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Last updated: 11 Dec 2023

Test & build a project with GitHub Actions

GitHub Actions is an automated workflow system that GOV.UK uses for Continuous Integration (CI). In GOV.UK RFC 123 we decided that GitHub Actions is the preferred platform for GOV.UK CI usage where the wider platform integration of Jenkins is not required.

If your workflow requires the use of secrets, please talk to GOV.UK senior tech before deploying it. This is to help GOV.UK establish consistent and effective secret management for GitHub Actions across the wider alphagov GitHub organisation.

GOV.UK Conventions for GitHub Actions

Name of CI workflow file

You should name the file used for configuring the CI workflow ci.yml. It should live in the .github/workflows directory.

Name of CI workflow and jobs

The CI workflow configured above should have a name property with a value of CI. The workflow should have a number of self-contained jobs configured, for actions such as running tests, linting and security scans. These should use reusable workflows where possible. For example:

    uses: alphagov/govuk-infrastructure/.github/workflows/brakeman.yml@main

    uses: alphagov/govuk-infrastructure/.github/workflows/standardx.yml@main
      files: "'app/assets/javascripts/**/*.js'"

    uses: alphagov/govuk-infrastructure/.github/workflows/rubocop.yml@main

The jobs and steps do not need to be given a name attribute as the job/step key should be sufficiently descriptive. In contrast, the ci.yml must have a name property called CI, as this is relied upon by our automated tooling.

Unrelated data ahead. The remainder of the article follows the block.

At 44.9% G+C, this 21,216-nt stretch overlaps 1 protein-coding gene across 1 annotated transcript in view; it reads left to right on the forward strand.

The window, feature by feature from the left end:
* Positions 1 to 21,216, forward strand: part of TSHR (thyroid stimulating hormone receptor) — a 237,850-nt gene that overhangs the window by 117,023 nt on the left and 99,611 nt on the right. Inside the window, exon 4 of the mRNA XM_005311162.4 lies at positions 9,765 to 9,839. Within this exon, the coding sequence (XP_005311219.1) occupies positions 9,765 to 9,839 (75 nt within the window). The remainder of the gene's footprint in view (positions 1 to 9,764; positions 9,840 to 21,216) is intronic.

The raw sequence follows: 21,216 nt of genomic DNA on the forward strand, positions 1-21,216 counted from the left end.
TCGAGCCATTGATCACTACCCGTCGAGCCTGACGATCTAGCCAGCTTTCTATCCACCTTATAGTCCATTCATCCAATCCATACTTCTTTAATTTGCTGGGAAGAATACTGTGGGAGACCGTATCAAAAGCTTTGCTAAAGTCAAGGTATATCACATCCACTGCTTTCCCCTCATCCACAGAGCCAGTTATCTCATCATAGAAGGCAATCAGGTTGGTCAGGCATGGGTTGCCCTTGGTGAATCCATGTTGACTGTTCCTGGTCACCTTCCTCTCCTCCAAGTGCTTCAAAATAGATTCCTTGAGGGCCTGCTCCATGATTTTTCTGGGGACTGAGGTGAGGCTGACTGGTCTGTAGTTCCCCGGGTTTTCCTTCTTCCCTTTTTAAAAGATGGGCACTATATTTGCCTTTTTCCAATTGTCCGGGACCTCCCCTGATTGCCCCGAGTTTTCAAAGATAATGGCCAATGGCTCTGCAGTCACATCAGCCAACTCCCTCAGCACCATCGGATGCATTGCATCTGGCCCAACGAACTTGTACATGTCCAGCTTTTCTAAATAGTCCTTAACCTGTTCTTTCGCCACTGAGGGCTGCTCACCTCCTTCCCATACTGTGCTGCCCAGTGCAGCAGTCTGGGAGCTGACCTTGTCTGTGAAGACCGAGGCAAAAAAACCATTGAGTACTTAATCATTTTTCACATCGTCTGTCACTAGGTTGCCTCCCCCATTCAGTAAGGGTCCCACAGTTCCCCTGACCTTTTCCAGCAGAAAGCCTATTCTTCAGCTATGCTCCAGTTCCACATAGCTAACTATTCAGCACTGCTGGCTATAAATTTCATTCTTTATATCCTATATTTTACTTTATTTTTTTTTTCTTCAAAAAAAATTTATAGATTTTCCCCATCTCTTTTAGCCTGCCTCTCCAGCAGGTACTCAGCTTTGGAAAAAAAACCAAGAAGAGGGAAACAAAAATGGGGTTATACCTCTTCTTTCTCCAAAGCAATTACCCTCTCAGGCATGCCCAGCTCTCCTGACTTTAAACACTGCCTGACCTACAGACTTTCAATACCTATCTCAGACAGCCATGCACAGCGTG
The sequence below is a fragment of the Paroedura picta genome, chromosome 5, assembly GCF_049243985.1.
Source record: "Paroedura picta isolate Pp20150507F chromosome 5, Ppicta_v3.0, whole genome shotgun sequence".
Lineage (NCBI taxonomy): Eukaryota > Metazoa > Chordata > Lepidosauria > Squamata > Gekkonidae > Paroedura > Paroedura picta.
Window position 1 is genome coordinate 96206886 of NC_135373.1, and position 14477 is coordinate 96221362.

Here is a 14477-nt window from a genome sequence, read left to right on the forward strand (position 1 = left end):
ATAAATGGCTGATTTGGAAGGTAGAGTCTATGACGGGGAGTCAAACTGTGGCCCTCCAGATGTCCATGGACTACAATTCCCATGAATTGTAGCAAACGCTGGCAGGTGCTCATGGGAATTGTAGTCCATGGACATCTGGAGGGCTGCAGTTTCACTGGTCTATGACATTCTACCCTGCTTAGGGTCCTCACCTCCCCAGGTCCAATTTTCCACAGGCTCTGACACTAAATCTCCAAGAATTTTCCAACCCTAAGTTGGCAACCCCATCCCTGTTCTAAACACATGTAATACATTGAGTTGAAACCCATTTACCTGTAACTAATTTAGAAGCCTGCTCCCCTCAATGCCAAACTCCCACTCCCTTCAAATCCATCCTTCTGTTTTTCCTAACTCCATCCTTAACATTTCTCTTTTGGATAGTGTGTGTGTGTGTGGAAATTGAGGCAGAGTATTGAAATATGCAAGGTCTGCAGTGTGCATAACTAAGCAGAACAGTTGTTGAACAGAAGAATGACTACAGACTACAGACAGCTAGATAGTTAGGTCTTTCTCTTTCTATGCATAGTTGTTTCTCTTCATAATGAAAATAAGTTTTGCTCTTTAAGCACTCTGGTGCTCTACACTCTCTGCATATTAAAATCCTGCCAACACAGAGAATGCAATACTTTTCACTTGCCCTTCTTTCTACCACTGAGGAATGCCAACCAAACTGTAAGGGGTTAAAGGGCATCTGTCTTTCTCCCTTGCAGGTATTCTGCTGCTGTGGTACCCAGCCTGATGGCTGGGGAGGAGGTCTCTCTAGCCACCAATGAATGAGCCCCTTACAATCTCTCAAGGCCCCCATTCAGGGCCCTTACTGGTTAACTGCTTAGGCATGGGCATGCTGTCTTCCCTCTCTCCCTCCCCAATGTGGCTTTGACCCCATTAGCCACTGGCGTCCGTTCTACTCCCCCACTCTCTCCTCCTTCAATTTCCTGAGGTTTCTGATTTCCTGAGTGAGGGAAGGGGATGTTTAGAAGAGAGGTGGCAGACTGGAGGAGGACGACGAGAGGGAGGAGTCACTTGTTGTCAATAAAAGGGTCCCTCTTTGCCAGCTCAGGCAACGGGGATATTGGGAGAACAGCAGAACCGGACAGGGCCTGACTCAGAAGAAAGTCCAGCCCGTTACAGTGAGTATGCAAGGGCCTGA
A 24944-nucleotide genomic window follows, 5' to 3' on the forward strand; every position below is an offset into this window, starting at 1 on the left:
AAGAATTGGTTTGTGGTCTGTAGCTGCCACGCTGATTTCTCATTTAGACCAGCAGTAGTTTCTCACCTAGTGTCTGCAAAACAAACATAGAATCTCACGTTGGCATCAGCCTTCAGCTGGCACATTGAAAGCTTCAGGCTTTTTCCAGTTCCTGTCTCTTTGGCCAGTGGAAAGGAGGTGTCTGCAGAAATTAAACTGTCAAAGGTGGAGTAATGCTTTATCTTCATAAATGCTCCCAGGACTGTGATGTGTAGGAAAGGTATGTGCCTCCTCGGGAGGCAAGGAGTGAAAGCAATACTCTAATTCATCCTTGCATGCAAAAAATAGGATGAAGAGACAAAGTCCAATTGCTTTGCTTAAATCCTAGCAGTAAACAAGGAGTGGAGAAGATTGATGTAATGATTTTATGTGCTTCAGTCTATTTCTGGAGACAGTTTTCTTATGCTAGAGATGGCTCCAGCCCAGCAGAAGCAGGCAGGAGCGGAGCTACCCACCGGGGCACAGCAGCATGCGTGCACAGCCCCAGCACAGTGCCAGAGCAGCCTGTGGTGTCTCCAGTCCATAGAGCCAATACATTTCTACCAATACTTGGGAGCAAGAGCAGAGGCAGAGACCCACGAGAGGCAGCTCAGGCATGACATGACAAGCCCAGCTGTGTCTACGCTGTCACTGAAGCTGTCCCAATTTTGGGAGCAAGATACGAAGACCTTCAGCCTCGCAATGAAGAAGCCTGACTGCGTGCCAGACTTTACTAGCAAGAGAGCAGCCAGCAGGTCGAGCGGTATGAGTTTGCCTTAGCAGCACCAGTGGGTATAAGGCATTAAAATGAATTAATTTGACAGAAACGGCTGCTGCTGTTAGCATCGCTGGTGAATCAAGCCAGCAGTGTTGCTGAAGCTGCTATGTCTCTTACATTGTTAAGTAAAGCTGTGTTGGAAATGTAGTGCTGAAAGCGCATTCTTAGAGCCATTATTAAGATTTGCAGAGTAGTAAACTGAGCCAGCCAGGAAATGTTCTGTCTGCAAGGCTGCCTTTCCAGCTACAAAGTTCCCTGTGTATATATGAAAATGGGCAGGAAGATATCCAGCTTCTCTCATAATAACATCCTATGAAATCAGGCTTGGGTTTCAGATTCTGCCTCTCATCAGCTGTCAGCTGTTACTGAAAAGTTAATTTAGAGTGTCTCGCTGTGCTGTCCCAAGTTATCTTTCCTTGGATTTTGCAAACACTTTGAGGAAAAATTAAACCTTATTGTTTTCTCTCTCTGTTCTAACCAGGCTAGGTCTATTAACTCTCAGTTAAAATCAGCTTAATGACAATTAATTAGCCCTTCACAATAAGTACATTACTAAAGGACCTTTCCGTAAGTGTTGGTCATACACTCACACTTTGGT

We previously recommended that repos should always define a job called test. Historically, this job would be responsible for running the repo’s tests, linter and so on, usually via something like bundle exec rake. In January 2023, a new convention was established, giving each task its own ‘job’ (e.g. ‘test-ruby’ for running tests and ‘lint-ruby’ for running the linter), within an overall ‘workflow’ called CI. Whilst this decoupling does make it harder to run the entire check suite locally, it allows us to take advantage of GitHub Action parallelisation, as well as better code reuse through reusable workflows.

When the CI workflow should run

The workflow should be configured to run when there is a push to the default branch (typically “main”) and when a pull_request opened. This means CI runs when a branch is merged (the push to main) and it runs against any changes introduced in a pull request. We prefer to run against a pull_request event to all push events, as this allows external contributors to have pull requests tested and because pull_request runs against a version of the codebase that is merged with the repository default branch.

Example configuration:

# ./github/workflows/ci.yml
name: CI

      - main

We previously recommended CI jobs to run on [push, pull_request] as per RFC-123 however this caused duplicate runs of the CI jobs of a pull request (one for the push another for the pull_request) which were both superfluous for our testing, a point of confusion and were depleting our allowance quotas.